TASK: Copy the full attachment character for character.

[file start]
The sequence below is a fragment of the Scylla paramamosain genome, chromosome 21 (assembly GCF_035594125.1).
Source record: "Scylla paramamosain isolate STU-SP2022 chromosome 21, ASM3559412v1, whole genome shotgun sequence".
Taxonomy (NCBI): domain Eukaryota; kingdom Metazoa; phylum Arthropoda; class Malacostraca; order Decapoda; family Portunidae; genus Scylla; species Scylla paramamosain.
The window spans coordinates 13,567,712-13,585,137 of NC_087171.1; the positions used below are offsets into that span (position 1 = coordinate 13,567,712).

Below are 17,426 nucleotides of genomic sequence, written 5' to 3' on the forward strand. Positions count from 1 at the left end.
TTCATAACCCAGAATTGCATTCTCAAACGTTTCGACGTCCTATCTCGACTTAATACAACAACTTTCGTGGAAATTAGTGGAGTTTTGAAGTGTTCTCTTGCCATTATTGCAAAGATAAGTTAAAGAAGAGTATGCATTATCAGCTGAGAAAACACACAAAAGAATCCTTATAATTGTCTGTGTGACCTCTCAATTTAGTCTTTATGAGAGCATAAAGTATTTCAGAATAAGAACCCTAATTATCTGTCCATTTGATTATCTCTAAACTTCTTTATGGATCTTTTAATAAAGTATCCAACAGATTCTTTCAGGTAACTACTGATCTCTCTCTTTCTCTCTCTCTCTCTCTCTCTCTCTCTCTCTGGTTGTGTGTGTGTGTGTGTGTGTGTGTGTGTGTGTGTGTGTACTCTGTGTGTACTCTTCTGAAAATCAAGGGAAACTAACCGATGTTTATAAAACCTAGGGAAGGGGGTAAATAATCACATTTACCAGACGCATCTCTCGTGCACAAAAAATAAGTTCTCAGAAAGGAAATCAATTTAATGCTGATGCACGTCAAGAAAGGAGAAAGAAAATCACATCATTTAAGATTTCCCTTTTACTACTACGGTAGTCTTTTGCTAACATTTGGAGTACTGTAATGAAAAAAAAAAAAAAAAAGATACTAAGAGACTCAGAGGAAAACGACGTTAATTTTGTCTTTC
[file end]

The sequence below is a fragment of the Scylla paramamosain genome, chromosome 21 (assembly GCF_035594125.1).
Source record: "Scylla paramamosain isolate STU-SP2022 chromosome 21, ASM3559412v1, whole genome shotgun sequence".
Taxonomy (NCBI): domain Eukaryota; kingdom Metazoa; phylum Arthropoda; class Malacostraca; order Decapoda; family Portunidae; genus Scylla; species Scylla paramamosain.
The window spans coordinates 13,567,712-13,585,137 of NC_087171.1; the positions used below are offsets into that span (position 1 = coordinate 13,567,712).

Below are 17,426 nucleotides of genomic sequence, written 5' to 3' on the forward strand. Positions count from 1 at the left end.
TTCATAACCCAGAATTGCATTCTCAAACGTTTCGACGTCCTATCTCGACTTAATACAACAACTTTCGTGGAAATTAGTGGAGTTTTGAAGTGTTCTCTTGCCATTATTGCAAAGATAAGTTAAAGAAGAGTATGCATTATCAGCTGAGAAAACACACAAAAGAATCCTTATAATTGTCTGTGTGACCTCTCAATTTAGTCTTTATGAGAGCATAAAGTATTTCAGAATAAGAACCCTAATTATCTGTCCATTTGATTATCTCTAAACTTCTTTATGGATCTTTTAATAAAGTATCCAACAGATTCTTTCAGGTAACTACTGATCTCTCTCTTTCTCTCTCTCTCTCTCTCTCTCTCTCTCTCTGGTTGTGTGTGTGTGTGTGTGTGTGTGTGTGTGTGTGTGTGTACTCTGTGTGTACTCTTCTGAAAATCAAGGGAAACTAACCGATGTTTATAAAACCTAGGGAAGGGGGTAAATAATCACATTTACCAGACGCATCTCTCGTGCACAAAAAATAAGTTCTCAGAAAGGAAATCAATTTAATGCTGATGCACGTCAAGAAAGGAGAAAGAAAATCACATCATTTAAGATTTCCCTTTTACTACTACGGTAGTCTTTTGCTAACATTTGGAGTACTGTAATGAAAAAAAAAAAAAAAAAGATACTAAGAGACTCAGAGGAAAACGACGTTAATTTTGTCTTTC